deployment_type varchar(50) The type of deployment used on this machine




    export_type varchar(50) The type of export used to expose the ILIO datastore




    function_type varchar(50) A more extensive of the deployment type


    ”DLN” for a session host (diskless node)

    ”PN” for a replication host (persistent node)

    configuration_file blob [NULL] Currently not used?



    Atlantis ILIO Center has a built-in notification feature (configured via Setup > Alerts). A warning notification (CPU >90% or disk / memory / load > 80% ) and an error alert (CPU > 95% or memory / disk / load >90%) can be delivered to email and/or SNMP traps. A good basic feature

    If you want more extensive information (on a per entity basis) to enhance the monitoring, or analyze trend. this can be retrieved from the database.  The following tables can be interesting:

    Table Content Used for
    alerts Contains all alerts raised per entity including the timestamp (date/time) and the message resource


    cpu_usage Contains the processor usage (in percent) for each entity.

    Information is refreshed every 10 minutes (see timestamp).



    disk_usage Contains the disk usage for each disk (or device) including disk usage, de-duplication rate, offload capacity and compression) for each entity.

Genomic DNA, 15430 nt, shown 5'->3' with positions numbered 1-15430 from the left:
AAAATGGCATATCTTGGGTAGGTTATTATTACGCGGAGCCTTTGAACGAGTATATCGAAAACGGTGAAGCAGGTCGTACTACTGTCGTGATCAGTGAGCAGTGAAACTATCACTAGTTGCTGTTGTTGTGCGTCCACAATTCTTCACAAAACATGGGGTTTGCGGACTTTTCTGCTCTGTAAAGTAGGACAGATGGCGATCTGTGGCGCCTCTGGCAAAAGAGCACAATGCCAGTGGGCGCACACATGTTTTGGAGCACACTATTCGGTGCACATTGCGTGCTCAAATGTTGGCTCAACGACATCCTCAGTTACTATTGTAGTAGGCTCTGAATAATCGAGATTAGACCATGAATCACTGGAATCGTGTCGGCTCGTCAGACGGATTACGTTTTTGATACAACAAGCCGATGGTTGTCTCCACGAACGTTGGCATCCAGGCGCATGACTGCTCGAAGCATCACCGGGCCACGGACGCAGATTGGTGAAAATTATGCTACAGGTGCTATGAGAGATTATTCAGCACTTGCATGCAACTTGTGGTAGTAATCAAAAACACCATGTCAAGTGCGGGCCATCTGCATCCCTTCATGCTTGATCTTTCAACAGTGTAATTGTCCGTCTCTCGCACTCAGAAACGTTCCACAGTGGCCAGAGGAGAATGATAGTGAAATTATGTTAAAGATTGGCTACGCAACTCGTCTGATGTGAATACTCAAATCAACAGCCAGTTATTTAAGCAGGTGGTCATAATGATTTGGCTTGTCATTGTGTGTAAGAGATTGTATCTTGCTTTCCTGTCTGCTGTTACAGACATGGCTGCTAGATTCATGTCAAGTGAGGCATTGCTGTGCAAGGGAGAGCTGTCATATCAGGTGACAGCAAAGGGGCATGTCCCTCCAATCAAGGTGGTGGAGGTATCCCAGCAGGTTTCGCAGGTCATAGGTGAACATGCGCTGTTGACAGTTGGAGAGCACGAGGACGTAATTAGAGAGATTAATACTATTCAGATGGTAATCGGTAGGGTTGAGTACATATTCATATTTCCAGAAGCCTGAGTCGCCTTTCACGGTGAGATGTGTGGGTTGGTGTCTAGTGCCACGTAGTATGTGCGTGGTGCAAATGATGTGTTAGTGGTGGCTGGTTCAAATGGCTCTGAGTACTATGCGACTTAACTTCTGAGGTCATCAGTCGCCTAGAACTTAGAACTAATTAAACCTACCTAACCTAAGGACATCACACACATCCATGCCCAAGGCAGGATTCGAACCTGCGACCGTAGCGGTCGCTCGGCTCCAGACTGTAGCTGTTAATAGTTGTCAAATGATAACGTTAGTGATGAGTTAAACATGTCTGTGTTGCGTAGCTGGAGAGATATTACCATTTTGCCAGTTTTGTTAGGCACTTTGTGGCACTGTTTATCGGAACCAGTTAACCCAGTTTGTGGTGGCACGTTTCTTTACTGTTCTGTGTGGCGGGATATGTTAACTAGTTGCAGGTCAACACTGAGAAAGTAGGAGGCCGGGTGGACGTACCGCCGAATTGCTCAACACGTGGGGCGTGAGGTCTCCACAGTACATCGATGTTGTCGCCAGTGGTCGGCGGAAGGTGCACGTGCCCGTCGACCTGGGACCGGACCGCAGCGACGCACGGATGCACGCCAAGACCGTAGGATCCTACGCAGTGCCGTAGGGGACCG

Information is refreshed every 10 minutes (see timestamp).



    iops Contains the IOPS for each entity including network reads/write and disk reads/writes

    Information is refreshed every 10 minutes (see timestamp).



    memory_usage Contains the memory usage for each entity storing the memory usage in bytes.

    Information is refreshed every 10 minutes (see timestamp).



    system_load Contains the system load for each entity for the last 1 minute, 5 minutes and 10 minutes. resource


    DailyCpuUsage Contains the average processor usage of each entity aggregated per day trend


    DailyDiskUsage Contains the average disk usage for each disk of each entity aggregated per day trend


    DailyIops Contains the average IOPS for each entity aggregated per day trend


    DailyMemoryUsage Contains the average memory usage for each entity aggregated per day trend


    SystemEvents Contains all informational events (as shown in Monitor > Events) information